Ex parte Loyd Jenkins, [Ms. 2190272, Aug. 14, 2020] __ So. 3d __ (Ala. Civ. App. 2020). The court (Moore, J.; Donaldson, Edwards, and Hanson, JJ., concur; Thompson, P.J., concurs specially) vacates a default judgment entered by the Montgomery Circuit Court modifying custody of the parties’ minor children and reserving the issue of child support. In its discretion, the court treats the father’s appeal from the non-final judgment as a petition for the writ of mandamus. Ms. *4.
The court explains that
“Failure of proper service under Rule 4[, Ala. R. Civ. P.,] deprives a court of jurisdiction and renders its judgment void.” Ex parte Pate, 673 So. 2d 427, 428-29 (Ala. 1995). “When the service of process on the defendant is contested as being improper or invalid, the burden of proof is on the plaintiff to prove that service of process was performed correctly and legally.” Ex parte Volkswagenwerk Aktiengesellschaft, 443 So. 2d 880, 884 (Ala. 1983). “‘[S]trict compliance with the rules regarding service of process is required.’” Johnson v. Hall, 10 So. 3d 1031, 1037 (Ala. Civ. App. 2008) (quoting Ex parte Pate, 673 So. 2d at 429).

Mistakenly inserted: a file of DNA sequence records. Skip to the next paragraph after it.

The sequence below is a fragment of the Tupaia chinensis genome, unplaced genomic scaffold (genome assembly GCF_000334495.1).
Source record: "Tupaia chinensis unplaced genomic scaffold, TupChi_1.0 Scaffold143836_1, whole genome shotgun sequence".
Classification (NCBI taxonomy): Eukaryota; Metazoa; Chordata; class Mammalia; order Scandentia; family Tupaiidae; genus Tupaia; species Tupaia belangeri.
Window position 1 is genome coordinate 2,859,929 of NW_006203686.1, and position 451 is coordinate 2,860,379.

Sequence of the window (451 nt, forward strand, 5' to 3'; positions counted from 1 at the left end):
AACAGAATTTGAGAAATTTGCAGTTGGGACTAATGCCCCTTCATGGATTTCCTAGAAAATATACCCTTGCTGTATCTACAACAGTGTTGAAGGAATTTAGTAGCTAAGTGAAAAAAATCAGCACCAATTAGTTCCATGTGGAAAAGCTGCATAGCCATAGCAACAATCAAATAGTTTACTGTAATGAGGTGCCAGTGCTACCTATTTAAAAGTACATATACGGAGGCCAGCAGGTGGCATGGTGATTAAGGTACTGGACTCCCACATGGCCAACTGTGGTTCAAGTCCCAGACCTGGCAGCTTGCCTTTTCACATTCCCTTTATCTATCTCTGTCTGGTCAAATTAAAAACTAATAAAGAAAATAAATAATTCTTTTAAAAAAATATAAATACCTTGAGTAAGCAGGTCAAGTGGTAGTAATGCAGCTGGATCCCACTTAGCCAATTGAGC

The court concludes certified mail service on the father was improper because the mother failed to file the affidavit required by Rule 4(i)(2)(B)(ii), Ala. R. Civ. P., which provides that an attorney or party who attempts service by certified mail must, “[u]pon mailing, ... immediately file with the court an ‘Affidavit of Certified Mailing of Process and Complaint.’” Ms. *6.
The trial court had found that a tracking form from the United States Postal Service indicated that service by certified mail was completed to “328 Brown Street.” Ms. *6. The court rejects that finding as “not supported by the materials [because] [t]he tracking form in the record indicates only that service was perfected in “Hutto, TX,” without referencing the actual street address.” Ms. **6-7.